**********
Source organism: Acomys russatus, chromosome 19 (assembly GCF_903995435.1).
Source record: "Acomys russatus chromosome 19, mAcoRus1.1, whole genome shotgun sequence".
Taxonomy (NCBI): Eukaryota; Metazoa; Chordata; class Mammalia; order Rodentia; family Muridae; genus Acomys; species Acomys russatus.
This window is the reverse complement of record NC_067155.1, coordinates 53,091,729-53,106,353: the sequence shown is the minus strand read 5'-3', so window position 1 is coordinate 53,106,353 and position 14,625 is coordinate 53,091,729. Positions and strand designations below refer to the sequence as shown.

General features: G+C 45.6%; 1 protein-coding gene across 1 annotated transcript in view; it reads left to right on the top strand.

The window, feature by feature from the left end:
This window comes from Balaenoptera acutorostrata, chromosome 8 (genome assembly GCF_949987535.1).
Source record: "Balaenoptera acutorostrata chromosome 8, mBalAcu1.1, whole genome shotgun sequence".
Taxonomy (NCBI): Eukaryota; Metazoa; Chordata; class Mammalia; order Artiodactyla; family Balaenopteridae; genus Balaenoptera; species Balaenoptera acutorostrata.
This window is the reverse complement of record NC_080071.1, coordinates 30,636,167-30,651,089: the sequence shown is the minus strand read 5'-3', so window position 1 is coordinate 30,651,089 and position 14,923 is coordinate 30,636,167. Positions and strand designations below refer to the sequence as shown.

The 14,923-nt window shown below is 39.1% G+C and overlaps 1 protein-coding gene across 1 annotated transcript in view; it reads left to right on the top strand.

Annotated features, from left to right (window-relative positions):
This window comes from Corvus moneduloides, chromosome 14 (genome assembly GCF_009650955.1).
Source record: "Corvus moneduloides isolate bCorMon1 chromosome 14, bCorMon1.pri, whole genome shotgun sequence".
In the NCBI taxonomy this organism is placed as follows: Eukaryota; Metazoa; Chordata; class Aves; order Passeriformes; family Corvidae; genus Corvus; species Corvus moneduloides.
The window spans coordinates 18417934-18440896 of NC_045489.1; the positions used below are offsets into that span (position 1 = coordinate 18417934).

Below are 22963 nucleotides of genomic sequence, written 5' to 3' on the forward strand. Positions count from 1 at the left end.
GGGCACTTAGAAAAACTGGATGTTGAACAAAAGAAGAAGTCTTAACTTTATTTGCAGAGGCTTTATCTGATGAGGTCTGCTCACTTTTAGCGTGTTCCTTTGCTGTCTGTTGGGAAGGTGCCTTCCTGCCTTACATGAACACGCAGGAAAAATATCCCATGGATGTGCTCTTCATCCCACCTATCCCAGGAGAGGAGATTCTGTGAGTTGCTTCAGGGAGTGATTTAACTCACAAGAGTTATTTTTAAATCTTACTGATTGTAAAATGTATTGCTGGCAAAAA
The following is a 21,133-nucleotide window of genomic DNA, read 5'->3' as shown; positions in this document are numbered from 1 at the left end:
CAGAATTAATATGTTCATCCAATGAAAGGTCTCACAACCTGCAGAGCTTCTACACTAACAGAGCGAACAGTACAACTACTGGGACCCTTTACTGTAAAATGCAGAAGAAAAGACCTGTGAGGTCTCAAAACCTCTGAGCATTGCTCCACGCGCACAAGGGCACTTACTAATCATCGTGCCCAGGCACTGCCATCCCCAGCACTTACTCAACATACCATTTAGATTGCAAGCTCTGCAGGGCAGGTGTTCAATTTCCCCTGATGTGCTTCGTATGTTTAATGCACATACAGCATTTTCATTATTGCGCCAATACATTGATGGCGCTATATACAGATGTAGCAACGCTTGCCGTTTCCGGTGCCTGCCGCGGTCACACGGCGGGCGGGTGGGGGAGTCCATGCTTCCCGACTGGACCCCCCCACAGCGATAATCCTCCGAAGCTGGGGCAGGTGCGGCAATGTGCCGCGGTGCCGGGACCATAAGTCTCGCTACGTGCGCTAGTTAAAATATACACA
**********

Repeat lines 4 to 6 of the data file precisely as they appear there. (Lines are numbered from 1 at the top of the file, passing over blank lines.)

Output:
This window is the reverse complement of record NC_067155.1, coordinates 53,091,729-53,106,353: the sequence shown is the minus strand read 5'-3', so window position 1 is coordinate 53,106,353 and position 14,625 is coordinate 53,091,729. Positions and strand designations below refer to the sequence as shown.

General features: G+C 45.6%; 1 protein-coding gene across 1 annotated transcript in view; it reads left to right on the top strand.

The window, feature by feature from the left end: